An evaluation of a pilot program for community nursing home care reimbursement by Department of Veterans Affairs Medical Centers (VAMCs) was undertaken. Eight VAMCs began using the Enhanced Prospective Payment System (EPPS) in 1992. These sites were compared to eight customary payment sites in a pretest/posttest quasi-experimental design. Outcomes included access to care, administrative workload, quality of care, and cost. As expected, per diem costs were significantly higher for EPPS than customary reimbursement patients ($106 vs. $87). However, EPPS sites placed veterans more quickly (81 days vs. 113 days; p < .01) than comparison sites and reduced administrative workload associated with placement. EPPS sites also increased the number of Medicare-certified homes under contract (76% vs. 54%) and placed significantly more veterans who received therapy (20% vs. < 1%). Savings in hospital days more than offset the increased cost of nursing home placement. Because the findings were attributed largely to a few veterans with long lengths of hospital stay, the early success of EPPS may diminish as the backlog of these long stay patients decreases.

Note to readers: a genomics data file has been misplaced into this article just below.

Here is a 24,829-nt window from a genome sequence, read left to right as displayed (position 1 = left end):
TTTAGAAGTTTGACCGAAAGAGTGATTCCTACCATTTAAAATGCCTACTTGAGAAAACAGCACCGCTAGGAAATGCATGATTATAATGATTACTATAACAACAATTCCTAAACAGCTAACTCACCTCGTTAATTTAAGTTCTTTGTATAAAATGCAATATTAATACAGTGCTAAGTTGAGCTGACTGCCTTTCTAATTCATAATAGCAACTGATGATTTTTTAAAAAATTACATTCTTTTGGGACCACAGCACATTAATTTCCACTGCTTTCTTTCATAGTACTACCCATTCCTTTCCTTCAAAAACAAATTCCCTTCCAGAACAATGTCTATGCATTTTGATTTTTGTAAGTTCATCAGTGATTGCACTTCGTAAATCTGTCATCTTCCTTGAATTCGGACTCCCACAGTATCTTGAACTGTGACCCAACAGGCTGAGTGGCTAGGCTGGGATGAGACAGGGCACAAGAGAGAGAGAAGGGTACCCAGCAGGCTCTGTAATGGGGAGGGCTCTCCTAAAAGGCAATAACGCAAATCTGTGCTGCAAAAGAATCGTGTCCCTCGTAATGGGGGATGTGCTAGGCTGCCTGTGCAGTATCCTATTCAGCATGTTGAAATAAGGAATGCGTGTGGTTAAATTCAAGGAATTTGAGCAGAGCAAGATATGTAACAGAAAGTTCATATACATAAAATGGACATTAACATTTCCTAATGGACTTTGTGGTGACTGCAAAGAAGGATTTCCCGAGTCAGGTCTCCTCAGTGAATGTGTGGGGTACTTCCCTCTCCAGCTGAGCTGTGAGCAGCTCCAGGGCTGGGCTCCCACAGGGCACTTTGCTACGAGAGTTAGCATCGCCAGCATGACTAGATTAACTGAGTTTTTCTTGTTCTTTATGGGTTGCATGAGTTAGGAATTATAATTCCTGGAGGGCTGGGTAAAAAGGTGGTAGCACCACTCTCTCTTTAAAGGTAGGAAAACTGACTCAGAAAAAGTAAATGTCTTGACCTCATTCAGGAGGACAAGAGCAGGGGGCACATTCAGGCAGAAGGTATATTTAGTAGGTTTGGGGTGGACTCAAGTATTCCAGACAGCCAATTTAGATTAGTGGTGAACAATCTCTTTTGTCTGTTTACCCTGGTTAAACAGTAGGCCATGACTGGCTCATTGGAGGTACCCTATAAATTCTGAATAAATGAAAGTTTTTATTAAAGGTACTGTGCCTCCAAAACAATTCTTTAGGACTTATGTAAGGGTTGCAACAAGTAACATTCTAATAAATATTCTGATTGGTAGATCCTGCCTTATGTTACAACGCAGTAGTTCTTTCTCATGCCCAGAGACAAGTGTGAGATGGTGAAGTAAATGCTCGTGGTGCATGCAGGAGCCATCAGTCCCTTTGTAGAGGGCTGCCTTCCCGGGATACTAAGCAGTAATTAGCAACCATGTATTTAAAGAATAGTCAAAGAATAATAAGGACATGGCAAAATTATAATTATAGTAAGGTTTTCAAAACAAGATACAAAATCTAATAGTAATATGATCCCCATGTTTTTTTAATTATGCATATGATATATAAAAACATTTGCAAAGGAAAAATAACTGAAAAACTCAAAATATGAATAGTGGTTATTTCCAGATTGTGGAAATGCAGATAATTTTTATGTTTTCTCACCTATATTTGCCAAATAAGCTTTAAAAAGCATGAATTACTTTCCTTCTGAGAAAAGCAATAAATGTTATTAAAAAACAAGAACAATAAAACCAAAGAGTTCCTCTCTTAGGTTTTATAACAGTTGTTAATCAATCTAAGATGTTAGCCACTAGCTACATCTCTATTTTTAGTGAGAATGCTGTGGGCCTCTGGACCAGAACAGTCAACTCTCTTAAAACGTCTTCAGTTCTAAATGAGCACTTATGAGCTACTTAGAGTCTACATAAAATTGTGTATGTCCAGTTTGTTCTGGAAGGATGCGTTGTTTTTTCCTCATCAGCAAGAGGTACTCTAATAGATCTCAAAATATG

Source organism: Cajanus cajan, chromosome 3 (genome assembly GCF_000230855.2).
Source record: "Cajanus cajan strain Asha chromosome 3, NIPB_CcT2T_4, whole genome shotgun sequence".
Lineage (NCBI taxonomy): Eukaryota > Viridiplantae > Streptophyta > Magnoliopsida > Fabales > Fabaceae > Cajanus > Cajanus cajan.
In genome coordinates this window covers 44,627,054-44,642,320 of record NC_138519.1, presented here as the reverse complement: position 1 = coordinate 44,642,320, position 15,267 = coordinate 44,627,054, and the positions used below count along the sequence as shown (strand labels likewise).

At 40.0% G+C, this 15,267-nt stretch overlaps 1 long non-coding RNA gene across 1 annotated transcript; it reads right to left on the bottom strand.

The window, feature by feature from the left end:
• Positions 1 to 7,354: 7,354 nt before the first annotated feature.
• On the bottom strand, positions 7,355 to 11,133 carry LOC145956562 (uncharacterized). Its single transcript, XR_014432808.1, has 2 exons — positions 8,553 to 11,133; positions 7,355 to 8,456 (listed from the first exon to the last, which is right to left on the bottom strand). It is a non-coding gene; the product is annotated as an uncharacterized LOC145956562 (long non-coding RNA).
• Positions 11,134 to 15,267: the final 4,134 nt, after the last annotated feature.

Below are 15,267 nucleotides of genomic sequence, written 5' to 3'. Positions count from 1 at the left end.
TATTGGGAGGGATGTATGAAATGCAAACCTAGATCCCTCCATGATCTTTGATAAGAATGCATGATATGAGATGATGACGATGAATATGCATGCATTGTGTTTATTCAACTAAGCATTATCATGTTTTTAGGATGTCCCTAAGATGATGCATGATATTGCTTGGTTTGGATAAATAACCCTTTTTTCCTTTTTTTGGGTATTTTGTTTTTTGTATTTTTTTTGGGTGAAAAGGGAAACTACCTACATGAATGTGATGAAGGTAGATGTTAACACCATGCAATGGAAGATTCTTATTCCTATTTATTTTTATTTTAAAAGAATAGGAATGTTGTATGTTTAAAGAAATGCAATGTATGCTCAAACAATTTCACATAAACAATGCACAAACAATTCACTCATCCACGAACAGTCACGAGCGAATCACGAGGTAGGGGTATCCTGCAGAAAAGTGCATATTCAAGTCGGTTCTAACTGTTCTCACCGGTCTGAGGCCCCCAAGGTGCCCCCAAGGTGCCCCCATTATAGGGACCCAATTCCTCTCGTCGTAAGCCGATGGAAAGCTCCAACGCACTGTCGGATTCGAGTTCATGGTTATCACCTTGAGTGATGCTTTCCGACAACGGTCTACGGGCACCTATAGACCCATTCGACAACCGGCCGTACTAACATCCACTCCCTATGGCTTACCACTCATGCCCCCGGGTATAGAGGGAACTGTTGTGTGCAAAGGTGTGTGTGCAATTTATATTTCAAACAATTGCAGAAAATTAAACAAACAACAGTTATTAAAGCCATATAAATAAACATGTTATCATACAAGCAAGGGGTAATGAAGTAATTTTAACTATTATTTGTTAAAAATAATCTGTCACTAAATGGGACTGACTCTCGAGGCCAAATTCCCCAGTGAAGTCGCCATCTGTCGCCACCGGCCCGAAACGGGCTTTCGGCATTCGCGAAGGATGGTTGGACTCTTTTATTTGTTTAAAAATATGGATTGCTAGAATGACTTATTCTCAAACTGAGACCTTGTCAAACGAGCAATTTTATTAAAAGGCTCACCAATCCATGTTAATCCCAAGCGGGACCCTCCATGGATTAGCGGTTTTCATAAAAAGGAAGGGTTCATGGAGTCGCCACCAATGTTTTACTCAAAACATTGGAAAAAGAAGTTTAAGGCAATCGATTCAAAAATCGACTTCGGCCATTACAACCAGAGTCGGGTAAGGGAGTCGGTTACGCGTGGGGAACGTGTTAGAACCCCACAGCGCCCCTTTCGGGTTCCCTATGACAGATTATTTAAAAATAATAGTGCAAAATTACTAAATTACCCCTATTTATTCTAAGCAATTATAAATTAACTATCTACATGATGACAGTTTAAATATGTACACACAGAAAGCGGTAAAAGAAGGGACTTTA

ASJC Scopus subject areas
- Health Policy